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Moldova Gets Big IMF Loan


Moldovan Prime Minister Vlad Filat warned of "a total collapse" in the absence of the credit.

Moldovan Prime Minister Vlad Filat warned of "a total collapse" in the absence of the credit.

CHISINAU -- Moldovan and International Monetary Fund (IMF) officials have signed an agreement for a $574 million loan that Chisinau says will help it bridge its ballooning budget deficit, RFE/RL's Moldovan Service reports.

Moldovan Prime Minister Vlad Filat said after the signing ceremony today that the IMF money is the only way for his country to avoid "a total collapse."

Already Europe's poorest country, Moldova's economy contracted by an estimated 7 percent last year, with the budget deficit reaching 16 percent of gross domestic product (GDP).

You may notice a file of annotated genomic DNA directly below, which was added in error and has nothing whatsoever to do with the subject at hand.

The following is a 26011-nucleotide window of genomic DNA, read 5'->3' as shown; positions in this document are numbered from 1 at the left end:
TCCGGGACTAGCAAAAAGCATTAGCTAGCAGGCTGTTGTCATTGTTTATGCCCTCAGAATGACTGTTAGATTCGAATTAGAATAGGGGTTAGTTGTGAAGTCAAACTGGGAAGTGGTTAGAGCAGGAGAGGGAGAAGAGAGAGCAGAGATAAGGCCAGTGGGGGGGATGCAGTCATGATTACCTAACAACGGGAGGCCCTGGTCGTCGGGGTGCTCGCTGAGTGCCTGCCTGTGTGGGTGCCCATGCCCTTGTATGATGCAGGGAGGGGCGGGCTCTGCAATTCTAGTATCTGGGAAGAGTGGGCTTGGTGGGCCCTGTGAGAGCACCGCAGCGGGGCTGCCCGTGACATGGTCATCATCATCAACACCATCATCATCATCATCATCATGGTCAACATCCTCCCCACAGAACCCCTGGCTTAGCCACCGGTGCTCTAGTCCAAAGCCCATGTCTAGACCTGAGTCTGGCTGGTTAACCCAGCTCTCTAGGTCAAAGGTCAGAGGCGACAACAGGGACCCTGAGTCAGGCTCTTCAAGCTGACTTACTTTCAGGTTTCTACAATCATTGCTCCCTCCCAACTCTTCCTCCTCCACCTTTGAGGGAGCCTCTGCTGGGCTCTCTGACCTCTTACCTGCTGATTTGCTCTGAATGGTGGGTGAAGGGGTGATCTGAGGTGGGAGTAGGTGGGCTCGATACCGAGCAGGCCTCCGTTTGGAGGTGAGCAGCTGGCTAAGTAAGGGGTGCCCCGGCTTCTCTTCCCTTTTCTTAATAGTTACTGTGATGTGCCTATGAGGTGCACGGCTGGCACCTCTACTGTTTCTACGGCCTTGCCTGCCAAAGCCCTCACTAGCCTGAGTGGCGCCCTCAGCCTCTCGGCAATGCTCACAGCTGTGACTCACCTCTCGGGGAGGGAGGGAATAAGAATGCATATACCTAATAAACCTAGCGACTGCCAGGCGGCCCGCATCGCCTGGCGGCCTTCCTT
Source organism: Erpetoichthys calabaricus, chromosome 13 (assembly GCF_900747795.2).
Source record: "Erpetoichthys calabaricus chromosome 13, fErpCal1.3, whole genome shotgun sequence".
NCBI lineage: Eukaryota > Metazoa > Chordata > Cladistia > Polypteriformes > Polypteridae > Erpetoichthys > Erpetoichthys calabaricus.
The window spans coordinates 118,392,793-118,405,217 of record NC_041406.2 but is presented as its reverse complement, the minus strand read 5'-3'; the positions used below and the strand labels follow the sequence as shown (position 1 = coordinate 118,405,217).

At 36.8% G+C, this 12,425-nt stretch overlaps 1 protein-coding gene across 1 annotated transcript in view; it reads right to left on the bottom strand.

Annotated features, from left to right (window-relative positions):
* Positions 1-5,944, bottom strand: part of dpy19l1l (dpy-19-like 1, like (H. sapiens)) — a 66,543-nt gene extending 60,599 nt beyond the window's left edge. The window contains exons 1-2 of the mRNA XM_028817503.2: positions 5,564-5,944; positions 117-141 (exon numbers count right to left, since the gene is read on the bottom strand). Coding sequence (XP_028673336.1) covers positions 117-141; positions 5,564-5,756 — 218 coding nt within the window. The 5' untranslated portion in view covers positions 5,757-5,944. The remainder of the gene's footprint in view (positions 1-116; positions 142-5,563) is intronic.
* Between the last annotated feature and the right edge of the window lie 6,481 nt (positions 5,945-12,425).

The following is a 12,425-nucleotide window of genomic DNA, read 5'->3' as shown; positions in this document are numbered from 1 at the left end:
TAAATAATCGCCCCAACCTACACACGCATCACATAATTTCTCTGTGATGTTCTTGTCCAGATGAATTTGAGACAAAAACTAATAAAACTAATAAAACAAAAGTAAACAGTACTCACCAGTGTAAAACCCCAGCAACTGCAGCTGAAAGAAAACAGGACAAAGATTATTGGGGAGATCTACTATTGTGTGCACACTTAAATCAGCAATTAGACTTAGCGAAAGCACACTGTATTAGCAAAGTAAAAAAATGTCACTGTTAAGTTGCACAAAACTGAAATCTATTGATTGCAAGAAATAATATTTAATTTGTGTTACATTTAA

Filat pledged that his government will look after its poorest citizens but insisted that the austerity measures the IMF expects in exchange for the loan are "inevitable" if Moldova wants to have a "prosperous market economy."

Filat's government is facing social pressure after it was forced to raise prices for gas and electricity after an increase on January 1 in the price of natural gas by Russia, which Moldova is almost totally dependent upon.

Moldova hopes to get an additional $80 million loan from the World Bank and has been promised a $150 million credit from Russia.

Romania said last week it would give Chisinau 100 million euros ($140 million) in aid over the next four years.
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